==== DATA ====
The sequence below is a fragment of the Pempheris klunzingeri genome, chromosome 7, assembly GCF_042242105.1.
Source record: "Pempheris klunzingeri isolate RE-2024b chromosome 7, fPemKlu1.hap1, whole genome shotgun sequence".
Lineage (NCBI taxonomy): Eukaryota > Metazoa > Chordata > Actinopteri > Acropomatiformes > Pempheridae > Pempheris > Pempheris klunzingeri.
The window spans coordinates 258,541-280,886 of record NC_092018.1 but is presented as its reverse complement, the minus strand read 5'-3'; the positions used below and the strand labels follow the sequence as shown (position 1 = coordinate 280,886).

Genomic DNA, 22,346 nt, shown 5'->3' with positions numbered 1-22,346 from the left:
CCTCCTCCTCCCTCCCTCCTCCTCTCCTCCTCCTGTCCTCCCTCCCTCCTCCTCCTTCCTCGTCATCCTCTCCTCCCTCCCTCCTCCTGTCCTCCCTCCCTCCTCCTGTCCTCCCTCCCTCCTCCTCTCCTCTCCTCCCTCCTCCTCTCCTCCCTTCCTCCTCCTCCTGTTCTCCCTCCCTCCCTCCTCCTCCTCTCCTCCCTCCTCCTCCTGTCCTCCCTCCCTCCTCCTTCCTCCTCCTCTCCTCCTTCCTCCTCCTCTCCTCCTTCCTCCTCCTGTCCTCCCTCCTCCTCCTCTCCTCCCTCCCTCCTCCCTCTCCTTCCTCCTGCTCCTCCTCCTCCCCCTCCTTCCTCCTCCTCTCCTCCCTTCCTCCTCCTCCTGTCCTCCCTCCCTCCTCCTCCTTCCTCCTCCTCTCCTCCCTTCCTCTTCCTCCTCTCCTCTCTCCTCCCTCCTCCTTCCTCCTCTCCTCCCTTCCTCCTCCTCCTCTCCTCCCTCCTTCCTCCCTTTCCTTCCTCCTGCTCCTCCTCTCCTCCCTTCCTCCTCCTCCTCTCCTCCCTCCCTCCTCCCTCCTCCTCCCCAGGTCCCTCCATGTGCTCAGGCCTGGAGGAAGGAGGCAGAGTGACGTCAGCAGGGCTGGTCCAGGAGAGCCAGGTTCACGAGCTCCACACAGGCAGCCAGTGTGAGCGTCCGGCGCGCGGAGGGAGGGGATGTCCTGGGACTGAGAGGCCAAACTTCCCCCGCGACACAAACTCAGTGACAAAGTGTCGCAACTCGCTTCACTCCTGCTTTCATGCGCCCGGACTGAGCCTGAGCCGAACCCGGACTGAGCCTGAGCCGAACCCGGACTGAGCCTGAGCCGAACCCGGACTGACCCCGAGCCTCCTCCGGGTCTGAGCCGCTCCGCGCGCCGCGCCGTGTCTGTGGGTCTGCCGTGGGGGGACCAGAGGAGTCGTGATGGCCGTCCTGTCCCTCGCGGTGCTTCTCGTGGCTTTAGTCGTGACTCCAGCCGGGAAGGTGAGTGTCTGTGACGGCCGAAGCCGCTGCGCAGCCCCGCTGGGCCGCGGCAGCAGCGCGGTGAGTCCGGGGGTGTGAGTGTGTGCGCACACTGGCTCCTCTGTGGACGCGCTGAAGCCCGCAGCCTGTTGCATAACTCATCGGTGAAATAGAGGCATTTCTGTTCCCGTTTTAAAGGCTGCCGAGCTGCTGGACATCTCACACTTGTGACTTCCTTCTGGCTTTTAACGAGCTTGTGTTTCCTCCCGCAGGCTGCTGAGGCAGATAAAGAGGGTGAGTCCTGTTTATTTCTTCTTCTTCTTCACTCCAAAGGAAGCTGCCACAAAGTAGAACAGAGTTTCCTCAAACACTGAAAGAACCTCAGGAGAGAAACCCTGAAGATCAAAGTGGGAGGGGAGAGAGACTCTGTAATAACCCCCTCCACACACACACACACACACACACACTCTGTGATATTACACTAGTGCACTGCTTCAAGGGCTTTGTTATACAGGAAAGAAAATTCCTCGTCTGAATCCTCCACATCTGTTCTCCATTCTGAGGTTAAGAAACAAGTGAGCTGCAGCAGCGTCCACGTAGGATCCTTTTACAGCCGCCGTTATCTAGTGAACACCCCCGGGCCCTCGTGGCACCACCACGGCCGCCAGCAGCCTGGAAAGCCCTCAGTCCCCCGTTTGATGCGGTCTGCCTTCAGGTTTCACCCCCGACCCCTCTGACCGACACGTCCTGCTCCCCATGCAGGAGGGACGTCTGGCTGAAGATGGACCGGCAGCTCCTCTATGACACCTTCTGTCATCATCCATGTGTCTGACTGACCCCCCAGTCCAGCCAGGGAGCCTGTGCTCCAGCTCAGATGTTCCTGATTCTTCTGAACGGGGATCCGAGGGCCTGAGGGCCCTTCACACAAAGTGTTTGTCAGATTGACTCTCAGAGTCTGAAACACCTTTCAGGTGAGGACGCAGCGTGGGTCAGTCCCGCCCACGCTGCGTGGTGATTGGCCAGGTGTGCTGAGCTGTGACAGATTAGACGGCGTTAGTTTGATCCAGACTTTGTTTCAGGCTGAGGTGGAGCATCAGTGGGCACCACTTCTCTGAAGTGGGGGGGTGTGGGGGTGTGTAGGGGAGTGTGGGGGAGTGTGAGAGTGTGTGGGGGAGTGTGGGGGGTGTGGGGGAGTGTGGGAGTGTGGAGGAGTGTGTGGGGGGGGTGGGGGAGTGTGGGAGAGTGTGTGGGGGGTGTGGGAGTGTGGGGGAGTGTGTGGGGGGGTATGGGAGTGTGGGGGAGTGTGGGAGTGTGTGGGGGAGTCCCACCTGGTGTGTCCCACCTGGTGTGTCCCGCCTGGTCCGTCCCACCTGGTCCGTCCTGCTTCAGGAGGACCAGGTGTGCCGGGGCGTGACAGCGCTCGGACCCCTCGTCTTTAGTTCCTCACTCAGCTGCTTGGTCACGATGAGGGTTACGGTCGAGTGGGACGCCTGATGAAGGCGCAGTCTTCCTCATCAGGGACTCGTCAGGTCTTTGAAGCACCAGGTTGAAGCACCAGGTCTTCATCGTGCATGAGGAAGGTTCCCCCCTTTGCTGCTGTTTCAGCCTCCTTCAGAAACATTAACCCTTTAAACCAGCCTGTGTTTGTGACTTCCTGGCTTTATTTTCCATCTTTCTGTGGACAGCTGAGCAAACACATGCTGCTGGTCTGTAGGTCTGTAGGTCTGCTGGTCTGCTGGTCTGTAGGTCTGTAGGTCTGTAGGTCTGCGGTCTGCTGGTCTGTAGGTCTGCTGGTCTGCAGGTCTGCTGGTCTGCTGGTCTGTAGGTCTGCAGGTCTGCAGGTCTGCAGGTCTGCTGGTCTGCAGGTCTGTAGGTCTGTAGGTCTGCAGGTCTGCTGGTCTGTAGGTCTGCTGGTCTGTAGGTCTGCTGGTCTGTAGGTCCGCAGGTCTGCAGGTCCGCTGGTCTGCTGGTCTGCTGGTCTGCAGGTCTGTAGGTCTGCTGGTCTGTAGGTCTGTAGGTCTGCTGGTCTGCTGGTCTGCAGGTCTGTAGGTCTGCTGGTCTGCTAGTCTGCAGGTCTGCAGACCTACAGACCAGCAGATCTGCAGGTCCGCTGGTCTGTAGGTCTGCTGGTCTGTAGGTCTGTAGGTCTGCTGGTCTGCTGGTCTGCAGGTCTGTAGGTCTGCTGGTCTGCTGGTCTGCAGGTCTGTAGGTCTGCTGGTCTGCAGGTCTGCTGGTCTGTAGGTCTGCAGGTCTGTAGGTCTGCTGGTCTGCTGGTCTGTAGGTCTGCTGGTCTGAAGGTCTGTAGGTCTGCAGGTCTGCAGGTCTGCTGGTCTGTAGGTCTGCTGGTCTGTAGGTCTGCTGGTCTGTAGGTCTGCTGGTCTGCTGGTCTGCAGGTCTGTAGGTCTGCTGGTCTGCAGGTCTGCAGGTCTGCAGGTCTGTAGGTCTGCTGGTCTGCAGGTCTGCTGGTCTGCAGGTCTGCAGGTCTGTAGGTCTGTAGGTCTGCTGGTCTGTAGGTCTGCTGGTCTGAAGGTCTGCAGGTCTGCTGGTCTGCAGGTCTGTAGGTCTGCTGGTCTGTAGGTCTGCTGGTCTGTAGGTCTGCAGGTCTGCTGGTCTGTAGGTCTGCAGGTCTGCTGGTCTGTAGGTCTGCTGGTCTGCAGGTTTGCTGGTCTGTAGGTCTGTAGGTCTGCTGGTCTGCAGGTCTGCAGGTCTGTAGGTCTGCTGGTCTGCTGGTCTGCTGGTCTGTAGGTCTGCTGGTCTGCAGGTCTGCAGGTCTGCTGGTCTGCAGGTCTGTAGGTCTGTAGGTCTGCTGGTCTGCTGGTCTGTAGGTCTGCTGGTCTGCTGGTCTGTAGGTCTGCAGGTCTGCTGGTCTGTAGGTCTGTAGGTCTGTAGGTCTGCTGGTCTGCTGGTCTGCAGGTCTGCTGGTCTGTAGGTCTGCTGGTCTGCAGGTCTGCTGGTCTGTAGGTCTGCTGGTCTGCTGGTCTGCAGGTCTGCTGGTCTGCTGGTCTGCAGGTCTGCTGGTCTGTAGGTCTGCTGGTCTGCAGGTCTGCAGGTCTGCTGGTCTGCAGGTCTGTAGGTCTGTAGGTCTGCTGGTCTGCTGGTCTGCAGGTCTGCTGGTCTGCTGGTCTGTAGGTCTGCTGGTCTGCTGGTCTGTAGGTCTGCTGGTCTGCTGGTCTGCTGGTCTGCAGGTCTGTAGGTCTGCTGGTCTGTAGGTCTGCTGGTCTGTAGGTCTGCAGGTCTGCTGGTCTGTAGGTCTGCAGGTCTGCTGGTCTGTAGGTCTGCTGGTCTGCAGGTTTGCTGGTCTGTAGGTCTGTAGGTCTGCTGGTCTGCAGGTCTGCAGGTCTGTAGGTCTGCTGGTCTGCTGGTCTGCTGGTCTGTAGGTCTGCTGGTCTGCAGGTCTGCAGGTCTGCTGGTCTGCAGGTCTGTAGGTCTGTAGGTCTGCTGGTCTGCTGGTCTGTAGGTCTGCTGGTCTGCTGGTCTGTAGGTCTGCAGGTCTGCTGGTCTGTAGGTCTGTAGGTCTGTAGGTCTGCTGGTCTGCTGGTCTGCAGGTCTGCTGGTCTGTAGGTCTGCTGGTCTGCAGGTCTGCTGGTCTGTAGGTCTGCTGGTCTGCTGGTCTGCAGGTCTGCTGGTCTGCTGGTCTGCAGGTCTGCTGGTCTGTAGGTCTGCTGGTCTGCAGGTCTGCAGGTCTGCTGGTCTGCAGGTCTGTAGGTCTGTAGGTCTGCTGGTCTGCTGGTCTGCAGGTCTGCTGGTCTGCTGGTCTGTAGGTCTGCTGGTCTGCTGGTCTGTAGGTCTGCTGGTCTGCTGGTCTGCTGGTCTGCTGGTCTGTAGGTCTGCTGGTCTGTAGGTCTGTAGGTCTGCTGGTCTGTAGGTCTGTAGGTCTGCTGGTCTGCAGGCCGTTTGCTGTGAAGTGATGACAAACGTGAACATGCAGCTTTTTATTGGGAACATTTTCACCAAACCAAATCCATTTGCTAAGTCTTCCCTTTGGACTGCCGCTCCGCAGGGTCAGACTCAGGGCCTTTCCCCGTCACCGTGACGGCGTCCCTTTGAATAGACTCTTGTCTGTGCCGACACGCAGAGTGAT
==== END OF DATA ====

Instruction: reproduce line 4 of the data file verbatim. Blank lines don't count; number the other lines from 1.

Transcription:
The window spans coordinates 258,541-280,886 of record NC_092018.1 but is presented as its reverse complement, the minus strand read 5'-3'; the positions used below and the strand labels follow the sequence as shown (position 1 = coordinate 280,886).